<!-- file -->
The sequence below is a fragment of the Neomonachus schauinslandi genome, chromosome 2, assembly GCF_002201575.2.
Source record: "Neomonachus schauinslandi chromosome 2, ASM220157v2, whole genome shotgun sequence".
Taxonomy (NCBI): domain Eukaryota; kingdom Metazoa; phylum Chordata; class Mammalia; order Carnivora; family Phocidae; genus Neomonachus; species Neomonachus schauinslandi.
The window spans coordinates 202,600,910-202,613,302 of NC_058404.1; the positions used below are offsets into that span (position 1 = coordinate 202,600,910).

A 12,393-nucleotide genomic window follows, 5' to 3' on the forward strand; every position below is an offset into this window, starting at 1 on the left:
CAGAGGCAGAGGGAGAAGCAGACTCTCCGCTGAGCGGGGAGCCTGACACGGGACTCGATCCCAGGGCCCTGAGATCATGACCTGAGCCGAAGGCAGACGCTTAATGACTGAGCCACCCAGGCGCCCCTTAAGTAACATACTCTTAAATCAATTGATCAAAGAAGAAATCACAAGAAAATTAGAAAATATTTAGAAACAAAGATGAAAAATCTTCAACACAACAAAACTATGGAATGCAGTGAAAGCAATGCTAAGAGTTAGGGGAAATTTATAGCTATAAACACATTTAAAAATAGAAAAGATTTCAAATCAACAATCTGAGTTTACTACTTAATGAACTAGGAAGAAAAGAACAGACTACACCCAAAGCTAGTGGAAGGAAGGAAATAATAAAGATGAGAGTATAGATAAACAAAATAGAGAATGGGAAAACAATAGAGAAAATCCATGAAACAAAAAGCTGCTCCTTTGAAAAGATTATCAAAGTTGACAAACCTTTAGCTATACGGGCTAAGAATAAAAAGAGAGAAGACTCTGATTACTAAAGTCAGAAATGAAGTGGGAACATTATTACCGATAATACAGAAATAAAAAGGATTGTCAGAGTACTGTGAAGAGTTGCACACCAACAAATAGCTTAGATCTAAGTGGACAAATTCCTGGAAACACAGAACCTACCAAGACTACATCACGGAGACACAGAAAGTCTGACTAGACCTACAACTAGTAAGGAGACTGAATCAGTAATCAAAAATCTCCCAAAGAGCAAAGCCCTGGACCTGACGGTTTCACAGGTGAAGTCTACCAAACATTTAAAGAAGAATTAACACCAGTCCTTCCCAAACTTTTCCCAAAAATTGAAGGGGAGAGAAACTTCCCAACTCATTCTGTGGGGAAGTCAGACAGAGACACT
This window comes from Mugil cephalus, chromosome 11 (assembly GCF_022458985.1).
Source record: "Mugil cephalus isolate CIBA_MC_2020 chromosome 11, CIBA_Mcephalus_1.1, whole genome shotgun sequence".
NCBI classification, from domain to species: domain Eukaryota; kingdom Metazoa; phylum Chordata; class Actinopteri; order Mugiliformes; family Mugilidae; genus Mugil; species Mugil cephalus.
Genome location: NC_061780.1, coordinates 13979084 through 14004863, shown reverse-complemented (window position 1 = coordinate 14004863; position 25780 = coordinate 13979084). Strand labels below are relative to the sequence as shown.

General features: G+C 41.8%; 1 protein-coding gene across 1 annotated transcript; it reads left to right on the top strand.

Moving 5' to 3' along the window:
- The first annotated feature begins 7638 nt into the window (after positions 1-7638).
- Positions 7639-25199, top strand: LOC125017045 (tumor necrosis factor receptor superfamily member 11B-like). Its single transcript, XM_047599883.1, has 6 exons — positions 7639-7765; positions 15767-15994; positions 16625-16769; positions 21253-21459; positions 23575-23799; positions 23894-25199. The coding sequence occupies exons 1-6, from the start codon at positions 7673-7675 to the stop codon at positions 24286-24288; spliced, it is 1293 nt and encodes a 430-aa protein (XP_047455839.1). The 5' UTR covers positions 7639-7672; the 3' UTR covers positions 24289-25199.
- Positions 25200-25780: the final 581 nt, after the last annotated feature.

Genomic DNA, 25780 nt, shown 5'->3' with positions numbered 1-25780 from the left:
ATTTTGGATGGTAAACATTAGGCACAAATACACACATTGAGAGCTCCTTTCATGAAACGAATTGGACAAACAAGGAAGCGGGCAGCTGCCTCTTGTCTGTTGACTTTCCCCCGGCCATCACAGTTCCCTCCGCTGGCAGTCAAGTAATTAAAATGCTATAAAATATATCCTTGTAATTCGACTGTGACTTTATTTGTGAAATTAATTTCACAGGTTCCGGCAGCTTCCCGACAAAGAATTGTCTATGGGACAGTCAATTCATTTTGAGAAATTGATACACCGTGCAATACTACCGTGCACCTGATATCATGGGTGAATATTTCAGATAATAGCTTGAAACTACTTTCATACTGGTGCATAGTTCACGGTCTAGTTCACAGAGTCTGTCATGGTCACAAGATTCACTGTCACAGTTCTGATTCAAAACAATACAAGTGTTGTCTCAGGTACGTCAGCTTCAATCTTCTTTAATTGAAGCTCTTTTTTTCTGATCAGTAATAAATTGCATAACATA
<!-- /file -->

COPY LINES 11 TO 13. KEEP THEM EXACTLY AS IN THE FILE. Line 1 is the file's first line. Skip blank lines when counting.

General features: G+C 41.8%; 1 protein-coding gene across 1 annotated transcript; it reads left to right on the top strand.

Moving 5' to 3' along the window:
- The first annotated feature begins 7638 nt into the window (after positions 1-7638).